Opinion: It’s the Summer of No Love for American Tourism
The economy is part of the immigration debate, whether we like it or not
Graduation season is wrapping up and summer vacation season is just beginning, rites of passage enjoyed by Americans and visitors alike. Foreign tourists flock to America’s beaches, parks and cities, and students travel from all over the world to study in our world-class universities. But data suggests this summer may bring fewer of both.
Tourists and students account for roughly 80 percent of total non-immigrant visas issued by the U.S. each year. They spur demand for goods and services, which pads economic growth and helps to power the tourism industry and higher education system.
International tourism directly contributed more than $200 billion to the U.S. economy in 2017, and international students contributed close to $40 billion. These also count as “services exports,” improving our trade balance with the world.
Yet evidence suggests that fewer overseas travelers are choosing to come to America, which poses a threat not only to these industries, but to economic growth writ large. Specifically, since a 2015 peak, issuance of B visas — for both business purposes and pleasure — have fallen by up to 15 percent by one government count.
Meanwhile, the number of international students opting to study in the United States also fell. During the 2017-18 academic year, American colleges and universities saw a drop in international enrollment for the first time in over a decade. A 4 percent slump hit undergraduate and graduate programs alike, translating into 32,000 fewer international students than the previous year.
Several factors are to blame. For one, the U.S. dollar has strengthened over the past few years, which hurts the purchasing power of foreign visitors and might give vacationers pause.
Recent policy changes — and political rhetoric — may also play a role. Though the United States has long had an arcane visa and visa waiver system, the Trump administration has increased barriers to entry for foreign guests.
The infamous travel ban, along with administrative changes to the visa vetting process, mean several countries are now seeing fewer visas approved. Two-thirds of American colleges and universities cite visa delays and denials as the major factor contributing to declining international enrollment.
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What’s more, the Trump administration has ramped up airport security procedures some guests might view as invasive. And it last year proposed to eliminate BRAND USA, a federal initiative housed in the U.S. Commerce Department that seeks to promote tourism and explain the visa process to prospective visitors.
“Fewer overseas travelers are choosing to come to America, which poses a threat not only to the tourism industry, but to economic growth writ large.”
Other changes may make students wary of studying in the United States.
Under one proposal, students would be required to reapply for a new visa every year, instead of once at their initial time of enrollment. This would impose additional paperwork and financial burdens and could introduce anxiety over future denials.
The administration also recently decided it would crack down on students who may fall temporarily out of status after dropping classes or transferring schools and on those who overstay their visas.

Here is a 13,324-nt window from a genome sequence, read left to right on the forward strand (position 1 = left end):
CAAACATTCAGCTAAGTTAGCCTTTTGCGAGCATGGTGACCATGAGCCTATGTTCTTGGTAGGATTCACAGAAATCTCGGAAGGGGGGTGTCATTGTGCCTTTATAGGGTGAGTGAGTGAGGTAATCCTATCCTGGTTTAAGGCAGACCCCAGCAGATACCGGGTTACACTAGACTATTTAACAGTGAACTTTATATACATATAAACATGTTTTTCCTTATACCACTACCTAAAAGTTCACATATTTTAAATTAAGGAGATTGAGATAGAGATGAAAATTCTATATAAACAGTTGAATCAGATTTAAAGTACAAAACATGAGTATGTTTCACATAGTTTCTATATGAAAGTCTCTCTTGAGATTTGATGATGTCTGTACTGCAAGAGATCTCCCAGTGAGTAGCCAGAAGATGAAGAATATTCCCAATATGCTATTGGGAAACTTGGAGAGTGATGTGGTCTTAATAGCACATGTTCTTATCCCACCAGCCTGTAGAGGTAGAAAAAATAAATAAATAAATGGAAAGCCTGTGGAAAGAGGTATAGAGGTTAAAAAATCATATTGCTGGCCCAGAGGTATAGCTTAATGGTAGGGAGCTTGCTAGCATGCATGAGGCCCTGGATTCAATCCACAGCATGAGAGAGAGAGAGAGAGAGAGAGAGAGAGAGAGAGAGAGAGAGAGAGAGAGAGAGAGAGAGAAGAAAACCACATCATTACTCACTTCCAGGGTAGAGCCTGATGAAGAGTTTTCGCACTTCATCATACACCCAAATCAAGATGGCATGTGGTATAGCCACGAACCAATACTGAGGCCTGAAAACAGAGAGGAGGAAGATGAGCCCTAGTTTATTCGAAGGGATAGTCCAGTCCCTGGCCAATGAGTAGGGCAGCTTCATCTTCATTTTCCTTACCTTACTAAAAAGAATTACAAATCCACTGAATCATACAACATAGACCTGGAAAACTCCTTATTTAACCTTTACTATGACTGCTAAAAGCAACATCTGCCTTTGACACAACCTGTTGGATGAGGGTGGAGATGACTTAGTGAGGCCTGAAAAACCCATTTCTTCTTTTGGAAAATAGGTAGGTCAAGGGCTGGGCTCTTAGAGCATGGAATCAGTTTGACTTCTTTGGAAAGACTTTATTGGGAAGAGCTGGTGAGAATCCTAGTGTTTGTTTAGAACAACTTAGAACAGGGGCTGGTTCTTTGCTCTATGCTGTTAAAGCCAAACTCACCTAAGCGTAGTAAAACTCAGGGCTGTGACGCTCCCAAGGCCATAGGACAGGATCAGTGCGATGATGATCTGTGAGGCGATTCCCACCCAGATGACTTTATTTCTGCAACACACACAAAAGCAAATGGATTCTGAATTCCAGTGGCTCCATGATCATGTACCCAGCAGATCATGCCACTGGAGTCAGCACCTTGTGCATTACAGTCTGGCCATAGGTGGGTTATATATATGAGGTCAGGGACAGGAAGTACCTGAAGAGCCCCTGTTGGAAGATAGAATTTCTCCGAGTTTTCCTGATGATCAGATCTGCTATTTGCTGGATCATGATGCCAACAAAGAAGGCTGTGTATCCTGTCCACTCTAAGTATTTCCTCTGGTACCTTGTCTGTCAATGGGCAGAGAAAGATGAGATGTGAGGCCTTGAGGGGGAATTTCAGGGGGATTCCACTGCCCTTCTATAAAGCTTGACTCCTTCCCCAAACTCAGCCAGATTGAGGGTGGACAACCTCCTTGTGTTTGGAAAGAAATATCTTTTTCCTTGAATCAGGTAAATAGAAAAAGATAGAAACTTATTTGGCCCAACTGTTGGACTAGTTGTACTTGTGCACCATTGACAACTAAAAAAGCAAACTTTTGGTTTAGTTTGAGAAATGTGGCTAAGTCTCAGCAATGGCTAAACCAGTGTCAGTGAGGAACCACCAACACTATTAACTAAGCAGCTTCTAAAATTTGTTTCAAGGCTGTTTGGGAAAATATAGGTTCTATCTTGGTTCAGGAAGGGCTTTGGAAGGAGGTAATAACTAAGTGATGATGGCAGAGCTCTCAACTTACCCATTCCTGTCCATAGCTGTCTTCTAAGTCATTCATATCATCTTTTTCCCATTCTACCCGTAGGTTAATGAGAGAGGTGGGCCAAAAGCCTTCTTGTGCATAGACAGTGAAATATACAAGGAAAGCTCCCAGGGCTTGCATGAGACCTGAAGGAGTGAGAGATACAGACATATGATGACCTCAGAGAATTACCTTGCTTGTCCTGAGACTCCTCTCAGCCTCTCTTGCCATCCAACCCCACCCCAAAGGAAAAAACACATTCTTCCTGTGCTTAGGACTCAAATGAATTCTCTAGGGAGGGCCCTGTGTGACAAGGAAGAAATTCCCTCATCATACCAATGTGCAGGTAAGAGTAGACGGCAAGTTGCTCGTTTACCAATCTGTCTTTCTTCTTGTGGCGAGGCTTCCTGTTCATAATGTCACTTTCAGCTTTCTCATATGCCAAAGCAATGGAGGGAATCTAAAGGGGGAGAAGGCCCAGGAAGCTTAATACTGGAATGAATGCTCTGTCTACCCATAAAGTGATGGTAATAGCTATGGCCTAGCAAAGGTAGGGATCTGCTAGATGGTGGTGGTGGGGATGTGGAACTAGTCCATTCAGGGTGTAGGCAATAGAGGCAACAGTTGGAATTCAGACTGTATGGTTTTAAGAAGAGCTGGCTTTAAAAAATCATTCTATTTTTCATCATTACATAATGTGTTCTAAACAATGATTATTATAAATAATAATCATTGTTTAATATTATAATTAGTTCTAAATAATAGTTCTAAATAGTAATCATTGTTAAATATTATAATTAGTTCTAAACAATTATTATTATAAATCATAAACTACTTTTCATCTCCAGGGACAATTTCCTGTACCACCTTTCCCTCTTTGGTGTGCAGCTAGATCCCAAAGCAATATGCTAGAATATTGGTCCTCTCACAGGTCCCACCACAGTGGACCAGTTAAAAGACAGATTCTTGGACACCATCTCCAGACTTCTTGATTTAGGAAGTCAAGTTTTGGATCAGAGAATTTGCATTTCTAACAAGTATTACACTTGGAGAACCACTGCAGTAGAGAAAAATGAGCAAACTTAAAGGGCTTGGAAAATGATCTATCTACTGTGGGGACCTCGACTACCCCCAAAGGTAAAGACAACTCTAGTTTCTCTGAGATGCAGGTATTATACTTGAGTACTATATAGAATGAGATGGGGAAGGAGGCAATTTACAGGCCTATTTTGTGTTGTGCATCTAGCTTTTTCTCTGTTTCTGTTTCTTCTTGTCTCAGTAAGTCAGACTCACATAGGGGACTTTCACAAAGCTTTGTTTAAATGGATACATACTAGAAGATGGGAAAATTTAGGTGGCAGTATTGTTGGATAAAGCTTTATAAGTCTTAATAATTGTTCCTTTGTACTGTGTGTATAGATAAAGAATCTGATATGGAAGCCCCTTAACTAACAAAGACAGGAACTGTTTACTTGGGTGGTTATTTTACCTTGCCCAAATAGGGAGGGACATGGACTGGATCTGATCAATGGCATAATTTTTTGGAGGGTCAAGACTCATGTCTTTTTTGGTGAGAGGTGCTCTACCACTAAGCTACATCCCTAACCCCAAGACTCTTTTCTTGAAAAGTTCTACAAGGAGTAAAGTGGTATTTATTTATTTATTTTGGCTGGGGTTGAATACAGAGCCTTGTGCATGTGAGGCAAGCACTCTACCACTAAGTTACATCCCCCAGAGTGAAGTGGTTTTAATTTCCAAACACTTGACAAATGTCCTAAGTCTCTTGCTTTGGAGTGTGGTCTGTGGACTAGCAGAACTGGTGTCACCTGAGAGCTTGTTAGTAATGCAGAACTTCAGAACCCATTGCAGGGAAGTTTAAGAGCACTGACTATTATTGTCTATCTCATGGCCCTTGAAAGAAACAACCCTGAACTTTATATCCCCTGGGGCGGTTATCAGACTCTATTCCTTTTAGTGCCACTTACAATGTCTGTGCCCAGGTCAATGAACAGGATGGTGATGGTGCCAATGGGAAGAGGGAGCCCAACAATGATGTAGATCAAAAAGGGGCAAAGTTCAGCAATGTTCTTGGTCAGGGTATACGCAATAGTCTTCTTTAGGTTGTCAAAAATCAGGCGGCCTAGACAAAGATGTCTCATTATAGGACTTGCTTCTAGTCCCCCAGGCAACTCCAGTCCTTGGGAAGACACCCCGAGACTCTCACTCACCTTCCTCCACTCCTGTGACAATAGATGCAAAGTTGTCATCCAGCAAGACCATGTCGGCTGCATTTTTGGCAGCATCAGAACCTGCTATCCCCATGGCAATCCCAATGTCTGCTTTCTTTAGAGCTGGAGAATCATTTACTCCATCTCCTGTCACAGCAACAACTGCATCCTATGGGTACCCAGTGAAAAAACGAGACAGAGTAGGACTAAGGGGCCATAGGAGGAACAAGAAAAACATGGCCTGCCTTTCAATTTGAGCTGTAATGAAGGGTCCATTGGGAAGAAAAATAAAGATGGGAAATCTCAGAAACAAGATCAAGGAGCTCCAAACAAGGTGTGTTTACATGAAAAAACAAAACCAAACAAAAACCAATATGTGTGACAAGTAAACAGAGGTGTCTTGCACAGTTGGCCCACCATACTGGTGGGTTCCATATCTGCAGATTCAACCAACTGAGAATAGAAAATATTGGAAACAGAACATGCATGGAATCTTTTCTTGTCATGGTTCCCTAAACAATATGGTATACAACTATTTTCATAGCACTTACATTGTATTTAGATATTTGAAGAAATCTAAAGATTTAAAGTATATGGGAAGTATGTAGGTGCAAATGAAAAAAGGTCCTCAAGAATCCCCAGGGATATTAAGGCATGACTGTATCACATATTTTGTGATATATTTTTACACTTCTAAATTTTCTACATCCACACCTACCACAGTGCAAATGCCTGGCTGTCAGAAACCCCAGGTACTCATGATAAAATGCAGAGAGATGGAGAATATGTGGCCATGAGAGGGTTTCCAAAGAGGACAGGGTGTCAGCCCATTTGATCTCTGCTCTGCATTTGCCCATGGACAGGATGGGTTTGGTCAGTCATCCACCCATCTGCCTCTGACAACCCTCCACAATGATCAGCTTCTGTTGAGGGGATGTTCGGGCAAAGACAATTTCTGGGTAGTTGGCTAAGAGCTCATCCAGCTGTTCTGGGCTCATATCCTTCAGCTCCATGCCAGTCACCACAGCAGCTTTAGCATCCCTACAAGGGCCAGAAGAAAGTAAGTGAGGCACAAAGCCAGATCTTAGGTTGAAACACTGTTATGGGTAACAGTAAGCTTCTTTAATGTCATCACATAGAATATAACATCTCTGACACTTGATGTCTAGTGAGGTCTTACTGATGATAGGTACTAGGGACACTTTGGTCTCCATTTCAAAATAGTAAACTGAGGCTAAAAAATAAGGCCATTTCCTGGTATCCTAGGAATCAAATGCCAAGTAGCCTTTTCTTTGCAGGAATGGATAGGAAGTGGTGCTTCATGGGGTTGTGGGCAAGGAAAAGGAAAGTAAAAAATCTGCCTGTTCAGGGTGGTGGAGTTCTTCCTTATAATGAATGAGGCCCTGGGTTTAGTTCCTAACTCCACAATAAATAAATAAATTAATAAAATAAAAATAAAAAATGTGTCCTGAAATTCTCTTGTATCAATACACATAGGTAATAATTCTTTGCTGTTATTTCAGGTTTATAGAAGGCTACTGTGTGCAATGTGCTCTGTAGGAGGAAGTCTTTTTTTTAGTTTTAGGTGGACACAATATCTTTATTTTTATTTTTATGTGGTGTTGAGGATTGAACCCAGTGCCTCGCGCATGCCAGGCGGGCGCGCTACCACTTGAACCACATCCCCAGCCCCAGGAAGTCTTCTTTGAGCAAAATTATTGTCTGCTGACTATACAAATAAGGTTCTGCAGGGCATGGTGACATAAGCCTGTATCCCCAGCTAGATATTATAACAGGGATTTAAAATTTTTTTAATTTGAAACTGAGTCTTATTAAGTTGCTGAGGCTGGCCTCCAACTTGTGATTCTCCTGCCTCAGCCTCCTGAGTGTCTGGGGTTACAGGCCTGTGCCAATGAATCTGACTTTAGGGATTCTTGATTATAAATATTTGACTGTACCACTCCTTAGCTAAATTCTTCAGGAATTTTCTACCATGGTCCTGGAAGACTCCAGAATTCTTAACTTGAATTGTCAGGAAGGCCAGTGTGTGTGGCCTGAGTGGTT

Future students may also face fewer opportunities for employment in the United States. One proposed change would cut work permits for J-1 exchange visitors, while another would affect students with F-1 Student and M-1 Vocational Student visas by increasing oversight into a program that allows them to work in the U.S. for a set period after graduation. And some higher education advocates have expressed concern that the debate over limiting the number of H-1B visas for temporary foreign workers could hurt international enrollment.
These parallel declines in international students and tourists could stifle economic growth. During the 2016-17 academic year, international students supported an estimated 450,000 American jobs. The tourism industry is a similarly powerful force, and early reports already indicate that the plunging numbers are hurting the economy. According to one analysis of Commerce Department data, the decline in tourism during 2017 affected 40,000 jobs and came with a $4.6 billion spending drop.
Policymakers should worry about these trends. Both the tourism and higher education industries employ thousands of Americans, and both rely on the revenues generated by foreign guests. Foreign tourists and students also generate demand for goods and services, which spurs economic growth and increases national wealth.
Ultimately, Americans should recognize these enormous benefits, and embrace these people for the value-add they deliver. Whenever we talk about changes to immigration policy, the economy is part of that conversation — whether we like it or not.
Kenneth Megan is a senior policy analyst at the Bipartisan Policy Center, focused on higher education policy and labor market analysis.
Theresa Cardinal Brown is director of immigration and cross-border policy at the Bipartisan Policy Center. She has served in key policy roles with U.S. Customs and Border Protection and the Department of Homeland Security, where she was attaché to the U.S. Embassy in Ottawa, Canada.
The Bipartisan Policy Center is a D.C.-based think tank that actively promotes bipartisanship. BPC works to address the key challenges facing the nation through policy solutions that are the product of informed deliberations by former elected and appointed officials, business and labor leaders, and academics and advocates from both ends of the political spectrum. BPC is currently focused on health, energy, national security, the economy, financial regulatory reform, housing, immigration, infrastructure, and governance. Follow BPC on Twitter or Facebook.